Then came "the transfer." Matthew was stuck to Mr. Kim like glue and was unwilling to let go. I had to peel him off Mr. Kim and then took him into my arms. Matthew was crying and was definitely out of sorts. But oh so cute! He immediately found his thumb and then settled for a while, looking around at all the action and wondering "what the heck is all this commotion about? And why are these darn lights so bright?" He cried on and off the entire time (we lingered for about an hour before we left for our car). The other little boy, Aaron, was quiet as a mouse and looked very calm. But Jeff and I were able to empathize with what he must have been going through, so we didn't take offense that he didn't seem thrilled to see us and didn't necessarily want to go to us (and where did that nice Mr. Kim guy go, anyway, Matthew probably wondered). Whenever Matthew really revved up, I'd move him physically away from the crowd, patting his bottom and "ssshhhh"ing him and stroking his amazingly thick (almost adult-like!) hair. He has so much of it! Oh, and he seriously had about five layers of pajamas/clothing on; my mom recommended removing some of them, that maybe he was so fussy b/c he was hot. Sure enough, we peeled them off of him; he was all sweaty. Margie tells us that the Korean people like to bundle their babies up in several layers, routinely (not just for long plane rides)!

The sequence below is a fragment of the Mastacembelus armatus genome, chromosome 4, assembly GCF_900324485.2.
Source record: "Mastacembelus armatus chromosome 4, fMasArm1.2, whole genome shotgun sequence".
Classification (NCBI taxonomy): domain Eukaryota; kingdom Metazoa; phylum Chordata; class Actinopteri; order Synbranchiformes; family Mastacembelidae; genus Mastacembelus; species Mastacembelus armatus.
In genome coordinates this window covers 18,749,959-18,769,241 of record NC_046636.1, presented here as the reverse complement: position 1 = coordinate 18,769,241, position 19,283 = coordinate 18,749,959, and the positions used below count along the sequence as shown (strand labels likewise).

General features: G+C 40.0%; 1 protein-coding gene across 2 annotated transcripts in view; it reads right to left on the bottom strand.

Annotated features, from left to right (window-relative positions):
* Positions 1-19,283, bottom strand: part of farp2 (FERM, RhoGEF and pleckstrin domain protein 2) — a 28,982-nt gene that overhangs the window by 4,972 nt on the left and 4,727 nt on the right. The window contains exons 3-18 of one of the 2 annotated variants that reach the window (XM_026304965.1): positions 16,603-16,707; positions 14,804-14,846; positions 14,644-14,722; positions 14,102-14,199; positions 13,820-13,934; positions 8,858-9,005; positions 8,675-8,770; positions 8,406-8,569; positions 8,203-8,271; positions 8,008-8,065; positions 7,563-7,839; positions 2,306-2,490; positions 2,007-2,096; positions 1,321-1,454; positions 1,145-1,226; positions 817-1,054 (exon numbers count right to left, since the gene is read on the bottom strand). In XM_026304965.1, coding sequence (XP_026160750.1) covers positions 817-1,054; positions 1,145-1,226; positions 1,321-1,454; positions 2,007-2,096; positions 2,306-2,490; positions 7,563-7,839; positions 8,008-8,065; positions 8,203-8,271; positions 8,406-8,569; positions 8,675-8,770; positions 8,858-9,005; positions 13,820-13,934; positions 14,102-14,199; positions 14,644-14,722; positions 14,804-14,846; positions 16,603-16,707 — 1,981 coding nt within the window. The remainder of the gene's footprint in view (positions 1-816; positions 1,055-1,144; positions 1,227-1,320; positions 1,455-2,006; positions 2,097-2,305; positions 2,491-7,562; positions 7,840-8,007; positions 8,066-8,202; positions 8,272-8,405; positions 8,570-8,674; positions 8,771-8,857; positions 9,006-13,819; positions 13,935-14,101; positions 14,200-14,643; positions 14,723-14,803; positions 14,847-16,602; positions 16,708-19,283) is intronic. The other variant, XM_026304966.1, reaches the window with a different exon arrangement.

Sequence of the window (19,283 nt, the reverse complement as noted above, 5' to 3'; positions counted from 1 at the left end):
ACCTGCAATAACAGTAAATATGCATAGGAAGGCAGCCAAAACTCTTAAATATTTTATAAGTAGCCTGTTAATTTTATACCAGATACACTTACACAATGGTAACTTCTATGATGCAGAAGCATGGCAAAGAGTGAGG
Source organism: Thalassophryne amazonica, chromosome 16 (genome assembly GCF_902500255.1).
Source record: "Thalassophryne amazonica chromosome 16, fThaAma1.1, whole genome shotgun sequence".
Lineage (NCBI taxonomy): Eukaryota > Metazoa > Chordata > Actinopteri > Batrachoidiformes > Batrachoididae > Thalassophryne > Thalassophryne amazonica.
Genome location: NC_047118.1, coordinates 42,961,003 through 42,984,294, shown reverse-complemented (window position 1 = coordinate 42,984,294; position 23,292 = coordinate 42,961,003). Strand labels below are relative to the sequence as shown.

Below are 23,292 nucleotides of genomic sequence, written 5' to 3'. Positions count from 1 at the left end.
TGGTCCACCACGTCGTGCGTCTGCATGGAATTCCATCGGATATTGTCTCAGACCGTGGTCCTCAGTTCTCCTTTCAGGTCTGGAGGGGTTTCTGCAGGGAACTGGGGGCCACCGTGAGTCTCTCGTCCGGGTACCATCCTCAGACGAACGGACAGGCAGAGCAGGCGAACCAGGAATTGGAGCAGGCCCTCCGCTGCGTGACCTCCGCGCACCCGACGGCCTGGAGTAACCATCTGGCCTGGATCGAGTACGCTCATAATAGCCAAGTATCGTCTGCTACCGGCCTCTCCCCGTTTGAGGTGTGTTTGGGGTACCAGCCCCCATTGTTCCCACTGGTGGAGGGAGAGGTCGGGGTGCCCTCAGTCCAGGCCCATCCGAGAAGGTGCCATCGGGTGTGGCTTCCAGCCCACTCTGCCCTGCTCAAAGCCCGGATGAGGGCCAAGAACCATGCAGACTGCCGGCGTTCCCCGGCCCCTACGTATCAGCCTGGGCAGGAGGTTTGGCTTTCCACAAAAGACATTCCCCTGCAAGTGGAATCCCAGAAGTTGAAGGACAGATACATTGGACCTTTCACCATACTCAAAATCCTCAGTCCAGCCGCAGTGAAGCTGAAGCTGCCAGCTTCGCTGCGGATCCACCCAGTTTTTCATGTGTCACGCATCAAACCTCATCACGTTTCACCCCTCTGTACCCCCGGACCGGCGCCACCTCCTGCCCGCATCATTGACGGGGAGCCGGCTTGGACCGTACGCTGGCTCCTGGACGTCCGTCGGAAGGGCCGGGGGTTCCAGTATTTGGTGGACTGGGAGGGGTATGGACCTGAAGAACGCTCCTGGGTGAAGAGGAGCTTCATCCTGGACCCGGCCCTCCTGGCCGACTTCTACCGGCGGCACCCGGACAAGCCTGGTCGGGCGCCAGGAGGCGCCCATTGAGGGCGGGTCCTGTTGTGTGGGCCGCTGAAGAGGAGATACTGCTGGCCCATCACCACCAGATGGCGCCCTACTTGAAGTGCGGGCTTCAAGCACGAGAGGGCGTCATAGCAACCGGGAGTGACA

Mr. Kim spoke limited English and was able to tell me the last time Matthew had the bottle, how much he had, etc. I kept repeating to Mr. Kim "com-som-ee-dah" (my attempted phonetic version of "thank you" in Korean). I even hugged him, which I'm not sure was culturally appropriate to do or not but I simply couldn't resist. Mr. Kim and Ms. Park told us "Merry Christmas" and, after receiving the gifts we had brought for them, hugged the babies good-bye and went on to book a connecting flight (with the help of my father-in-law, Ray). (I got Mr. Kim a huge chocolate bar that said "Nothing says thank you like chocolate!" and an assortment of coffees/teas.) Our friend Jungwon (the other new mom who was there with her husband, also named Jeff, to meet their son Aaron (Matthew's travel buddy) translated for them, so they could hold a conversation with Ray and he could help them figure out all of this flight rebooking. They seemed like such nice people, and I was so happy that Matthew was in their care during his long trip to America. I was hoping that the rest of their trip would work out OK despite all of these delays.